Austerlitz (2016) | Tallinn Black Nights 2016

November 22nd, 2016
Author: Meredith Taylor

Dir: Sergei Losnitza | Doc | Ukraine | 94min

In a former Nazi concentration camp where tee-shirted tourists snigger, snack and shuffle with selfie-sticks, Ukrainian filmmaker Sergei Losnitza (Maidan) brings rhythm and rigour with his sober yet richly textured black and white portrait that a sense of sad irony at the banal contrast between the tortured past and the insouciant contemporary.

On the outskirts of Berlin, Sachsenhausen is now a memorial to the many thousands who met their death there. Set up as an interrogation centre during the Second World War; the Gestapo questioned prisoners of war in spartan conditions of near starvation and physical privation. The captives were then gassed alive in the showers and were later imcinerated in the vast ovens by a series of Sondercommandos (themselves prisoners) who were also regularly exterminated, although the final Sondercommando 14 unit left the site to tell their tale.

Using the burbling background of human chatter and the ambient sounds of nature as his soundtrack, Losnitza’s static camera records a typical summer’s day here in a series of long takes. The first sobering one lasts nearly fifteen minutes. Eventually a narrative emerges as we learn about the history of the camp from the (here) Spanish and American tourist guides whose desultory diatribes recount the events that took place during the Holocaust. Tourists look on, some in voyeuristic amazement. But for many the site seems just another picnic site in their daily agenda.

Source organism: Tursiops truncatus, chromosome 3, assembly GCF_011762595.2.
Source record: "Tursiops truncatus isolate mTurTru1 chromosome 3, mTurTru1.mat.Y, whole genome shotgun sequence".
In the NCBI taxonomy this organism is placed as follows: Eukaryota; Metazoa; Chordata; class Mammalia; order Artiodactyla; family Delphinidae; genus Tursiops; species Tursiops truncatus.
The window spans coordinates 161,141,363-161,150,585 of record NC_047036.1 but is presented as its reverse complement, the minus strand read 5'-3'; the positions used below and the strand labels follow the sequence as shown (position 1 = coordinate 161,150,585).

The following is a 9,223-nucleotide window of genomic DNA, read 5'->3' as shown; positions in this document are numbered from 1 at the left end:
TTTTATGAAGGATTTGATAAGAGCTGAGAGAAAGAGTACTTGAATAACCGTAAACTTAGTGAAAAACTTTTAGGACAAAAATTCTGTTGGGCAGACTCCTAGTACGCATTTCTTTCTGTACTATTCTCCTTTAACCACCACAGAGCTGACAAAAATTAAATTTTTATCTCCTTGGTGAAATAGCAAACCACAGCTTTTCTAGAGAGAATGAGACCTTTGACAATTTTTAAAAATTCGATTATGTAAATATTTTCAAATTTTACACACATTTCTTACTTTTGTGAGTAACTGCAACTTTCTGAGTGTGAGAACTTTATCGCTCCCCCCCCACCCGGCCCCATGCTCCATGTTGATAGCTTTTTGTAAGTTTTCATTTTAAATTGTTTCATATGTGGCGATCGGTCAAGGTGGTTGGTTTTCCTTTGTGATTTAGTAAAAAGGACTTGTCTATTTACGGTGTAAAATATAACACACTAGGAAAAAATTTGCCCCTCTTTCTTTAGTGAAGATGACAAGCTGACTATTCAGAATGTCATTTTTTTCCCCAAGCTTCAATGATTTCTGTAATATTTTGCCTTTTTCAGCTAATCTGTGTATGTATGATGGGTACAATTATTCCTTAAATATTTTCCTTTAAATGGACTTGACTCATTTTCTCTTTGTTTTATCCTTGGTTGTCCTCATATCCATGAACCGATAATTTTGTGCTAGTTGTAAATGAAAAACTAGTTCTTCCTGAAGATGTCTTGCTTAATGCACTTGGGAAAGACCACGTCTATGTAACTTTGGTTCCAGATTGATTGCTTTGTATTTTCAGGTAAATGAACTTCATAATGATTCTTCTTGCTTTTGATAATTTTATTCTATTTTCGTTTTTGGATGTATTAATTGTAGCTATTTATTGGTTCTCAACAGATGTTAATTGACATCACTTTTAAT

Contemplative and unsettling, Loznitsa’s film illustrates the spectacular banality and insuperable void between past and present. Although we look and learn can we ever really engage and comprehend the events that took place when many are faced with so many momentous tragedies of our own in the 21st century. Losnitza opens up the debate with his remarkable documentary.

Austerlitz takes its title from the final work by the German novelist W.G. Sebald. The film is a sober yet strangely satisfying piece: at the end we do feel as we have not only learnt facts but experienced the gravity of the momentous tragedy that went on here. While the film’s structure initially seems simple, each successive composition moves nearer to its subject allowing our thoughts to wander and engage with the horror of what went on during the world’s last war. MT



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